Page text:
Quotes by Louis-Ferdinand Céline

"I have never voted in my life... I have always known and understood that the idiots are in a majority so it's certain they will win."
527 likes

"To hell with reality! I want to die in music, not in reason or in prose. People don't deserve the restraint we show by not going into delirium in front of them. To hell with them!"
450 likes

"The worst part is wondering how you’ll find the strength tomorrow to go on doing what you did today and have been doing for much too long, where you’ll find the strength for all that stupid running around, those projects that come to nothing, those attempts to escape from crushing necessity, which always founder and serve only to convince you one more time that destiny is implacable, that every night will find you down and out, crushed by the dread of more and more sordid and insecure tomorrows. And maybe it’s treacherous old age coming on, threatening the worst. Not much music left inside us for life to dance to. Our youth has gone to the ends of the earth to die in the silence of the truth. And where, I ask you, can a man escape to, when he hasn’t enough madness left inside him? The truth is an endless death agony. The truth is death. You have to choose: death or lies. I’ve never been able to kill myself."
388 likes

"The sadness of the world has different ways of getting to people, but it seems to succeed almost every time."
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"An unfamiliar city is a fine thing. That's the time and place when you can suppose that all the people you meet are nice. It's dream time."
236 likes

Books by Louis-Ferdinand Céline

  • Castle to Castle
  • 1,072 ratings
  • March 1st 1997 by Dalkey Archive Press

    (first published 1957)

  • Guignol's Band
  • 1,015 ratings
  • January 17th 1969 by New Directions

    (first published April 1944)

  • North
  • 642 ratings
  • September 1st 1996 by Dalkey Archive Press

    (first published 1960)

  • Rigadoon
  • 436 ratings
  • November 1st 1997 by Dalkey Archive Press

    (first published 1969)

  • Semmelweis
  • 399 ratings
  • December 31st 2014 by Atlas Press (GB)

    (first published 1952)

  • London Bridge
  • 218 ratings
  • July 1st 1999 by Dalkey Archive Press

    (first published March 20th 1964)

Louis-Ferdinand Céline
  • Louis-Ferdinand Céline

  • Date of birth: May 27, 1894
  • Died: July 01, 1961
  • Born: in Courbevoie, France.

  • Description: Louis-Ferdinand Céline, pen name of Dr. Louis-Ferdinand Destouches, is best known for his works Voyage au bout de la nuit (Journey to the End of the Night), and Mort à crédit (Death on the Installment Plan). His highly innovative writing style using Parisian vernacular, vulgarities, and intentionally peppering ellipses throughout the text was used to evoke the cadence of speech.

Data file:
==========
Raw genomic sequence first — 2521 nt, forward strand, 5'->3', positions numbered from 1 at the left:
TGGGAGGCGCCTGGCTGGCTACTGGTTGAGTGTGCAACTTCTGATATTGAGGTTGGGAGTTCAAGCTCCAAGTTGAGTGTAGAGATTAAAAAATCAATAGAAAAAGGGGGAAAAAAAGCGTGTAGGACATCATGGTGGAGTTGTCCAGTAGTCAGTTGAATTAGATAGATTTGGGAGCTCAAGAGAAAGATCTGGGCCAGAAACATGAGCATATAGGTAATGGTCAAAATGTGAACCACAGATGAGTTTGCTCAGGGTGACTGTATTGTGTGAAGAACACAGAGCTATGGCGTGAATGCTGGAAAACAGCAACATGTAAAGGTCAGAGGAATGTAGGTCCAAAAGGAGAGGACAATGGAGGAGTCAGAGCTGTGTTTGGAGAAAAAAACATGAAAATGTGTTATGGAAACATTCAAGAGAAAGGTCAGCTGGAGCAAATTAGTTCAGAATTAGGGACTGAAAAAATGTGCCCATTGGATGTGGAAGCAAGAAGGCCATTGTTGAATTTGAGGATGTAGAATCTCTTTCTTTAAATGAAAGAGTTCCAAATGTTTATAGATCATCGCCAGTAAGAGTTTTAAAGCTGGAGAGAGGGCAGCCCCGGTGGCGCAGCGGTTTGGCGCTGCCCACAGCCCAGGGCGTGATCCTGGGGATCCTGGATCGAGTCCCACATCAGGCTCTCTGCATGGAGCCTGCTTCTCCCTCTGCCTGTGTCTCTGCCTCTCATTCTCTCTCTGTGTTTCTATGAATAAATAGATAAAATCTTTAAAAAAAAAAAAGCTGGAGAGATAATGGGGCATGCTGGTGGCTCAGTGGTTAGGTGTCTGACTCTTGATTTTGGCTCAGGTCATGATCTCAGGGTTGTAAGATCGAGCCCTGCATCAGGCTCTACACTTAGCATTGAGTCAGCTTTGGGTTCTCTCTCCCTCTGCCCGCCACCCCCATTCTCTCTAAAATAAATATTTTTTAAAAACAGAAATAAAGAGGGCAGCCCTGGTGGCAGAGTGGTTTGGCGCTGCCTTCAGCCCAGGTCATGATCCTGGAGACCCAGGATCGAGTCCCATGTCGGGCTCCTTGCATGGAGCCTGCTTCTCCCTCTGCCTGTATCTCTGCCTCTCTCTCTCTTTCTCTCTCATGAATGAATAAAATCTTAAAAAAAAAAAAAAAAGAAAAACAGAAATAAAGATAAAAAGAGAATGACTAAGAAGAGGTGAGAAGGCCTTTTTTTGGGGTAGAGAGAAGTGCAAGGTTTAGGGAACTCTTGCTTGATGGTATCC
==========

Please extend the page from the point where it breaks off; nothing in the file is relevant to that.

Louis-Ferdinand Destouches was raised in Paris, in a flat over the shopping arcade where his mother had a lace store. His parents were poor (father a clerk, mother a seamstress). After an education that included stints in Germany and England, he performed a variety of dead-end jobs before he enlisted in the French cavalry in 1912, two years before the outbreak of the First World War in 1914. While serving on the Western Front he was wounded in the head and suffered serious injuries—a crippled arm and headaches that plagued him all his life—but also winning a medal of honour. Released from military service, he studied medicine and emigrated to the USA where he worked as a staff doctor at the newly build Ford plant in Detroit before returning to France and establishing a medical practice among the Parisian poor. Their experiences are featured prominently in his fiction.

    Although he is often cited as one of the most influential and greatest writers of the twentieth century, he is certainly viewed as a controversial figure. After embracing fascism, he published three antisemitic pamphlets, and vacillated between support and denunciation of Hitler. He fled to Germany and Denmark in 1945 where he was imprisoned for a year and declared a national disgrace. He then received amnesty and returned to Paris in 1951.

    Kurt Vonnegut, Jr., Henry Miller, William Burroughs, and Charles Bukowski have all cited him as an important influence.

    Translated Profiles:
    Луи-Фердинанд Селин

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